III. MOST TARGETED CONDUCT
The AML has specified seven types of typical abusive conduct, namely: (i) selling at excessive price or purchasing at an unfairly low price; (ii) selling at below cost prices without justification; (iii) refusal to deal without justification; (iv) imposing exclusive dealing requirement without justification; (v) imposing unreasonable trade condition; (vi) tying without justification; and (vii) discriminatory treatment on the counterparties at the same conditions without justification..
Based on the statistics, among the 48 investigations, the most targeted conduct types are (i) imposing unreasonable trade condition; (ii) tying; (iii) excessive pricing; and (iv) exclusive dealing.
3.1 Imposing unreasonable trade conditions
There have been 19 investigations where the authorities found the abusive conduct of imposing unreasonable trade conditions had occurred. The concept of imposing unreasonable trade definitions is very broadly defined and thus conceivably all types of trade conditions that a company may ask its counterparty to accept could be covered by this. Based on past investigations, typical types of conduct which has been considered to be imposing unfair conditions include:
- Forcing the counterparties or consumers to pay deposits or pre-pay services fees
In Nanjing Lishui District Power Supply Branch of State Grid Jiangsu Electric Power Co., LTD. (“Nanjing Electricity Supplier”), decided in August 2018,7 Nanjing Electricity Supplier was found to impose unreasonable trade conditions by requiring the users to pre-pay the electricity fees based on the 80% of electricity consumption in the last month. If the users do not agree to pre-pay, Nanjing Electricity Supplier will refuse to supply electricity to them.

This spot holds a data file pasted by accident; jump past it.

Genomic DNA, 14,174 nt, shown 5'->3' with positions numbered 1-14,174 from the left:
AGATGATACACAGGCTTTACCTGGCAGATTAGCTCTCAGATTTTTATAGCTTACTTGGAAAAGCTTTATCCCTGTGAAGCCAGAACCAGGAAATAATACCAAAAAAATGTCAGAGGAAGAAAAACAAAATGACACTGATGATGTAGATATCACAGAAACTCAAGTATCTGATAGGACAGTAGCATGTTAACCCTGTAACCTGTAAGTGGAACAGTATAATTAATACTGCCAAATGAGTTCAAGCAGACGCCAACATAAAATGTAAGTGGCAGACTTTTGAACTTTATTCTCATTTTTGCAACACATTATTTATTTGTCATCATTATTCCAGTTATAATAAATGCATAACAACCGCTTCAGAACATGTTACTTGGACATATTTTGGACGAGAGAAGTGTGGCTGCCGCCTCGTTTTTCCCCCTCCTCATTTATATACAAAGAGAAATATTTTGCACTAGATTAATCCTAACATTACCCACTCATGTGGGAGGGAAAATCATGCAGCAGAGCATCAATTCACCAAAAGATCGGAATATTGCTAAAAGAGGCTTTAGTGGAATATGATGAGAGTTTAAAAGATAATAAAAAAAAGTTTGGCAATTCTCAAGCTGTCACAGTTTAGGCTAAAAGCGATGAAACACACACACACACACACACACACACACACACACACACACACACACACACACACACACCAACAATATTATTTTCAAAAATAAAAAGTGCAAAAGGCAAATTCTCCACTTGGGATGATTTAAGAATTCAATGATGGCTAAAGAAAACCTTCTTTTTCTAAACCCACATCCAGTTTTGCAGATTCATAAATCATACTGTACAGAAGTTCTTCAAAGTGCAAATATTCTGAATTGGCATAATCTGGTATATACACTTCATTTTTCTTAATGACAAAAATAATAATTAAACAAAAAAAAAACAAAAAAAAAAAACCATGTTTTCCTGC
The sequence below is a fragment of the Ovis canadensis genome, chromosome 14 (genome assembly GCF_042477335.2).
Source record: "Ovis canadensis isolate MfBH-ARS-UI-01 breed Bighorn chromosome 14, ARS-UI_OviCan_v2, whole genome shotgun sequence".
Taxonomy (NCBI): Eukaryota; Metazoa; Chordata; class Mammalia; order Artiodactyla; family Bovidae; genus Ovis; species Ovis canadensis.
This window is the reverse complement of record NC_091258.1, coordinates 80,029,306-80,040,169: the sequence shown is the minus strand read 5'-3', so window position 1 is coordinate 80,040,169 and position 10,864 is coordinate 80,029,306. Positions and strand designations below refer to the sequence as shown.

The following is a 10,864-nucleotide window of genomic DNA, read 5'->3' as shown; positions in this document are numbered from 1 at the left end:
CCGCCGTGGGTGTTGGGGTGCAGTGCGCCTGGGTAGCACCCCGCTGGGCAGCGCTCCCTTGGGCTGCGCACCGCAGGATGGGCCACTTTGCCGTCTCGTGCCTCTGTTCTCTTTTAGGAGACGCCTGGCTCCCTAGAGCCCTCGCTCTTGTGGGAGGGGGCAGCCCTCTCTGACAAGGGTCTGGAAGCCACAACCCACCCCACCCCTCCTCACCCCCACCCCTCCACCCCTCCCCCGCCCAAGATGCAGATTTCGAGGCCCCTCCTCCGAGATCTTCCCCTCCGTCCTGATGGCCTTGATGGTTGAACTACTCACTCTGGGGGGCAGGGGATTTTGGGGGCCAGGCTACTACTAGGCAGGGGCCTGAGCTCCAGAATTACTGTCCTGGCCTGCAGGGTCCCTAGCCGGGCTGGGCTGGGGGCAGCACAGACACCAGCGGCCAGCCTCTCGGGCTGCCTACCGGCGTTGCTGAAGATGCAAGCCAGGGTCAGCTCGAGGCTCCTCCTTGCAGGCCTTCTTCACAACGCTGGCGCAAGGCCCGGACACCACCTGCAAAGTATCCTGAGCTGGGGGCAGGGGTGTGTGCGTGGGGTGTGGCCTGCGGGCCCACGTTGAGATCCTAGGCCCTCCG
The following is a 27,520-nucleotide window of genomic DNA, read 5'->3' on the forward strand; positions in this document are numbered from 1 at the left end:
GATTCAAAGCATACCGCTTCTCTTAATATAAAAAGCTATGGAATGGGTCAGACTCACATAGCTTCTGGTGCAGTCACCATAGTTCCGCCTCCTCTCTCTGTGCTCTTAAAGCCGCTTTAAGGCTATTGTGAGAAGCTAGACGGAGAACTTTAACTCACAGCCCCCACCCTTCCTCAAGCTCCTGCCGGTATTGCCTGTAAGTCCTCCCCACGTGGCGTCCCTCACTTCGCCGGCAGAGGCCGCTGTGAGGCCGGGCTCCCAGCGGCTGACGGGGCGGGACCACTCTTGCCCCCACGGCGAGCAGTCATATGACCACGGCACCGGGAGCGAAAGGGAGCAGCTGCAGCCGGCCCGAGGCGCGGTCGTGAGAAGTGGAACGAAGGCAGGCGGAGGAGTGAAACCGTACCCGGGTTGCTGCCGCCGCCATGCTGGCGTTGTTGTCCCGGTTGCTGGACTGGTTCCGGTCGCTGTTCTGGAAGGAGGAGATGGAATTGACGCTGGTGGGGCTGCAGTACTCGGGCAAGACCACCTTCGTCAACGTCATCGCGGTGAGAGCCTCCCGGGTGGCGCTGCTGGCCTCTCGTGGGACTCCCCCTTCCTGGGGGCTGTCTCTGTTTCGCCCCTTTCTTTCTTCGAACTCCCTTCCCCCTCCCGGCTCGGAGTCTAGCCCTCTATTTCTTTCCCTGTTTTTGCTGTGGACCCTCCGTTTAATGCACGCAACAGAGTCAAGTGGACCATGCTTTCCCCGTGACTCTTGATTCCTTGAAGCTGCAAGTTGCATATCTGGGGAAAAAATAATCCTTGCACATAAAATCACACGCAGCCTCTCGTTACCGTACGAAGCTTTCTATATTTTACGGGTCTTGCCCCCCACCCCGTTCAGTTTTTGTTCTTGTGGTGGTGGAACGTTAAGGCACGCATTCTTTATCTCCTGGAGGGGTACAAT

2. Requiring the counterparties to deal with the designated vendors;
In Tianjin Tap Water Supply Group (“Tianjin Water Group”),8 decided by SAMR in July 2019, Tianjin Water Group was sanctioned due to requiring real estate developers to use intelligent frequency conversion control cabinets and remote monitoring substations manufactured by its subsidiary in the construction of real estate developers’ secondary water supply facilities. If developers choose another vendor, then the water supply facilities construction will not be approved by Tianjin Water Group.
3. Requiring the counterparties to exclusively deal with the company or sell back all final products to the company.
In Calcium Gluconate API Distributors,9 decided by SAMR in April 2020, the three API distributors were penalized for imposing unreasonable trade conditions, including on one hand forcing the APIs manufacturers to sell all products to them (via purchasing in a large volume, and requiring exclusive supply rights), and on the other hand forcing preparation manufacturers to sell all the final products back to them or act as their exclusive OEMs in accordance with their instructions. Otherwise, these three distributors will refuse to supply the API to the non-compliant preparation manufacturers.
We noticed that some of the “unreasonable trade conditions” found in these cases may also be considered as “exclusive dealing” which is another specific type of infringement listed in the AML. It may also be more difficult to distinguish other types of unreasonable trade conditions conduct such as “forcing pre-payment” from legitimate business arrangements. Therefore, when designing and negotiating the trade terms, companies with comparatively strong deal position or bargaining power need to be cautious with imposing restrictive requirements to the counterparties, and assessments of its market position and the effects of such conditions are recommended.
Since the first tying investigations in 2013, there have been 13 investigations against tying arrangements. The business models investigated in those cases are all similar (and not complicated), i.e. companies were found to tie the unpopular products to popular products, to enhance the sale of the unpopular products.